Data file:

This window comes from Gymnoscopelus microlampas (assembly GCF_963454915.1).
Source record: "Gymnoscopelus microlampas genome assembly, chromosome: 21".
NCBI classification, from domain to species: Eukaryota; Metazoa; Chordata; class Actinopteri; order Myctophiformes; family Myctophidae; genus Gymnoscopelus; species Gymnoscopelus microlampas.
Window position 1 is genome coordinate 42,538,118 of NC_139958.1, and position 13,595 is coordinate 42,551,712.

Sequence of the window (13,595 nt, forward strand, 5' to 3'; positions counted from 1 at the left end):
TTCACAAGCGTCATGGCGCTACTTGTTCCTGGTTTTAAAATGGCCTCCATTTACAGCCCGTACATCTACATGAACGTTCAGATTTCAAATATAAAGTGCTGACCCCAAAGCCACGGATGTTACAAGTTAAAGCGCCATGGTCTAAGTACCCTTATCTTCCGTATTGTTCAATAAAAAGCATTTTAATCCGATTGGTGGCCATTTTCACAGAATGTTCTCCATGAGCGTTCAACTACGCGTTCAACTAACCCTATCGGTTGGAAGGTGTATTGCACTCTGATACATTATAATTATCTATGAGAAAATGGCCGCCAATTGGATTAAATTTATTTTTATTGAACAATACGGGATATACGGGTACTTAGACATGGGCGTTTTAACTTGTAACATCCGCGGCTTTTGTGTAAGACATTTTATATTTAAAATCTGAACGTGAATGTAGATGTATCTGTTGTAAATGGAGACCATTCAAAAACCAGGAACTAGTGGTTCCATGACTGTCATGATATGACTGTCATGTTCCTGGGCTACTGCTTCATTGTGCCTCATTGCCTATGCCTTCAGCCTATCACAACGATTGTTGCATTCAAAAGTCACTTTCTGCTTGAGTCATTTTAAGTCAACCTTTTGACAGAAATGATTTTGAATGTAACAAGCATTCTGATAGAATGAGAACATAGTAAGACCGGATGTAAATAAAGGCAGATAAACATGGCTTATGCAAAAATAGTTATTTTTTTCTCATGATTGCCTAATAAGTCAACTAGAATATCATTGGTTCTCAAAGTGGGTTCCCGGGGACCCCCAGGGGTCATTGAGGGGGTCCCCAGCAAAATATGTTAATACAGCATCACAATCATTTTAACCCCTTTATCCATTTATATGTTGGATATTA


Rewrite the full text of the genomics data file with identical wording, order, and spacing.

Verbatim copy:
This window comes from Gymnoscopelus microlampas (assembly GCF_963454915.1).
Source record: "Gymnoscopelus microlampas genome assembly, chromosome: 21".
NCBI classification, from domain to species: Eukaryota; Metazoa; Chordata; class Actinopteri; order Myctophiformes; family Myctophidae; genus Gymnoscopelus; species Gymnoscopelus microlampas.
Window position 1 is genome coordinate 42,538,118 of NC_139958.1, and position 13,595 is coordinate 42,551,712.

Sequence of the window (13,595 nt, forward strand, 5' to 3'; positions counted from 1 at the left end):
TTCACAAGCGTCATGGCGCTACTTGTTCCTGGTTTTAAAATGGCCTCCATTTACAGCCCGTACATCTACATGAACGTTCAGATTTCAAATATAAAGTGCTGACCCCAAAGCCACGGATGTTACAAGTTAAAGCGCCATGGTCTAAGTACCCTTATCTTCCGTATTGTTCAATAAAAAGCATTTTAATCCGATTGGTGGCCATTTTCACAGAATGTTCTCCATGAGCGTTCAACTACGCGTTCAACTAACCCTATCGGTTGGAAGGTGTATTGCACTCTGATACATTATAATTATCTATGAGAAAATGGCCGCCAATTGGATTAAATTTATTTTTATTGAACAATACGGGATATACGGGTACTTAGACATGGGCGTTTTAACTTGTAACATCCGCGGCTTTTGTGTAAGACATTTTATATTTAAAATCTGAACGTGAATGTAGATGTATCTGTTGTAAATGGAGACCATTCAAAAACCAGGAACTAGTGGTTCCATGACTGTCATGATATGACTGTCATGTTCCTGGGCTACTGCTTCATTGTGCCTCATTGCCTATGCCTTCAGCCTATCACAACGATTGTTGCATTCAAAAGTCACTTTCTGCTTGAGTCATTTTAAGTCAACCTTTTGACAGAAATGATTTTGAATGTAACAAGCATTCTGATAGAATGAGAACATAGTAAGACCGGATGTAAATAAAGGCAGATAAACATGGCTTATGCAAAAATAGTTATTTTTTTCTCATGATTGCCTAATAAGTCAACTAGAATATCATTGGTTCTCAAAGTGGGTTCCCGGGGACCCCCAGGGGTCATTGAGGGGGTCCCCAGCAAAATATGTTAATACAGCATCACAATCATTTTAACCCCTTTATCCATTTATATGTTGGATATTA